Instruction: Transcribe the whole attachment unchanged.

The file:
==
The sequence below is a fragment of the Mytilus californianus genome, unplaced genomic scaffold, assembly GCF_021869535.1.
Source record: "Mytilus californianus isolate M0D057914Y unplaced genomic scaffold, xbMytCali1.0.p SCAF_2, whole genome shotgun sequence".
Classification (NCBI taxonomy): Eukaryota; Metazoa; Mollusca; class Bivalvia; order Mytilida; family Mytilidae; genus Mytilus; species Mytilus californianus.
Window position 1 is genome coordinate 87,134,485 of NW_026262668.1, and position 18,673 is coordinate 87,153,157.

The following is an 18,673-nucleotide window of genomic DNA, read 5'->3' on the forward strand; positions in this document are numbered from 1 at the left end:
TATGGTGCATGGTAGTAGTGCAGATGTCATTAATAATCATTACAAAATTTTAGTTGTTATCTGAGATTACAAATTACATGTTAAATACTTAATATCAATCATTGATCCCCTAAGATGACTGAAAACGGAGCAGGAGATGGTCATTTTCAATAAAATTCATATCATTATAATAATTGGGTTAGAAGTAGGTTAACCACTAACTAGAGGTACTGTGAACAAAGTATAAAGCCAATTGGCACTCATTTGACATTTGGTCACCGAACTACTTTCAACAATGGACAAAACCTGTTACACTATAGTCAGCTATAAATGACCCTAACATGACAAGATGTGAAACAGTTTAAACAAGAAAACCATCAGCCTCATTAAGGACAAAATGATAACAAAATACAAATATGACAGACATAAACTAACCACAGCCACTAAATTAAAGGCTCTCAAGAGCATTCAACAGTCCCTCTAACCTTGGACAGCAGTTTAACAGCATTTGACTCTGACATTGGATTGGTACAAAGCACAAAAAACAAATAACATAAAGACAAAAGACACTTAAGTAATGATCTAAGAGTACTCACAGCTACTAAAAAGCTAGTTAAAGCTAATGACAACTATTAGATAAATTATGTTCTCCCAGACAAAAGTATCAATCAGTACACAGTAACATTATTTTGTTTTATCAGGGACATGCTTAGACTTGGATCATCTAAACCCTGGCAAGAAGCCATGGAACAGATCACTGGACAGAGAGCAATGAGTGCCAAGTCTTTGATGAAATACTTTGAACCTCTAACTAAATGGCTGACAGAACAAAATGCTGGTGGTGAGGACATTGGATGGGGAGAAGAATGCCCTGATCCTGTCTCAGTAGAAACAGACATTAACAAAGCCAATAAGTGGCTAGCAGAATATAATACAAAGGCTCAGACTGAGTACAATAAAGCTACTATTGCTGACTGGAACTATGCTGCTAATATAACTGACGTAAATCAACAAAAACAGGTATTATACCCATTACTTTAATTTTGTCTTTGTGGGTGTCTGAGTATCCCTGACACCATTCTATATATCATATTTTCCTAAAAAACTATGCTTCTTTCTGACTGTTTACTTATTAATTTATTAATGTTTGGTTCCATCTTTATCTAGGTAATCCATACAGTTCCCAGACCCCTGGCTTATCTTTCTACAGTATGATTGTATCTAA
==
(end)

The sequence below is a fragment of the Mytilus californianus genome, unplaced genomic scaffold, assembly GCF_021869535.1.
Source record: "Mytilus californianus isolate M0D057914Y unplaced genomic scaffold, xbMytCali1.0.p SCAF_2, whole genome shotgun sequence".
Classification (NCBI taxonomy): Eukaryota; Metazoa; Mollusca; class Bivalvia; order Mytilida; family Mytilidae; genus Mytilus; species Mytilus californianus.
Window position 1 is genome coordinate 87,134,485 of NW_026262668.1, and position 18,673 is coordinate 87,153,157.

The following is an 18,673-nucleotide window of genomic DNA, read 5'->3' on the forward strand; positions in this document are numbered from 1 at the left end:
TATGGTGCATGGTAGTAGTGCAGATGTCATTAATAATCATTACAAAATTTTAGTTGTTATCTGAGATTACAAATTACATGTTAAATACTTAATATCAATCATTGATCCCCTAAGATGACTGAAAACGGAGCAGGAGATGGTCATTTTCAATAAAATTCATATCATTATAATAATTGGGTTAGAAGTAGGTTAACCACTAACTAGAGGTACTGTGAACAAAGTATAAAGCCAATTGGCACTCATTTGACATTTGGTCACCGAACTACTTTCAACAATGGACAAAACCTGTTACACTATAGTCAGCTATAAATGACCCTAACATGACAAGATGTGAAACAGTTTAAACAAGAAAACCATCAGCCTCATTAAGGACAAAATGATAACAAAATACAAATATGACAGACATAAACTAACCACAGCCACTAAATTAAAGGCTCTCAAGAGCATTCAACAGTCCCTCTAACCTTGGACAGCAGTTTAACAGCATTTGACTCTGACATTGGATTGGTACAAAGCACAAAAAACAAATAACATAAAGACAAAAGACACTTAAGTAATGATCTAAGAGTACTCACAGCTACTAAAAAGCTAGTTAAAGCTAATGACAACTATTAGATAAATTATGTTCTCCCAGACAAAAGTATCAATCAGTACACAGTAACATTATTTTGTTTTATCAGGGACATGCTTAGACTTGGATCATCTAAACCCTGGCAAGAAGCCATGGAACAGATCACTGGACAGAGAGCAATGAGTGCCAAGTCTTTGATGAAATACTTTGAACCTCTAACTAAATGGCTGACAGAACAAAATGCTGGTGGTGAGGACATTGGATGGGGAGAAGAATGCCCTGATCCTGTCTCAGTAGAAACAGACATTAACAAAGCCAATAAGTGGCTAGCAGAATATAATACAAAGGCTCAGACTGAGTACAATAAAGCTACTATTGCTGACTGGAACTATGCTGCTAATATAACTGACGTAAATCAACAAAAACAGGTATTATACCCATTACTTTAATTTTGTCTTTGTGGGTGTCTGAGTATCCCTGACACCATTCTATATATCATATTTTCCTAAAAAACTATGCTTCTTTCTGACTGTTTACTTATTAATTTATTAATGTTTGGTTCCATCTTTATCTAGGTAATCCATACAGTTCCCAGACCCCTGGCTTATCTTTCTACAGTATGATTGTATCTAA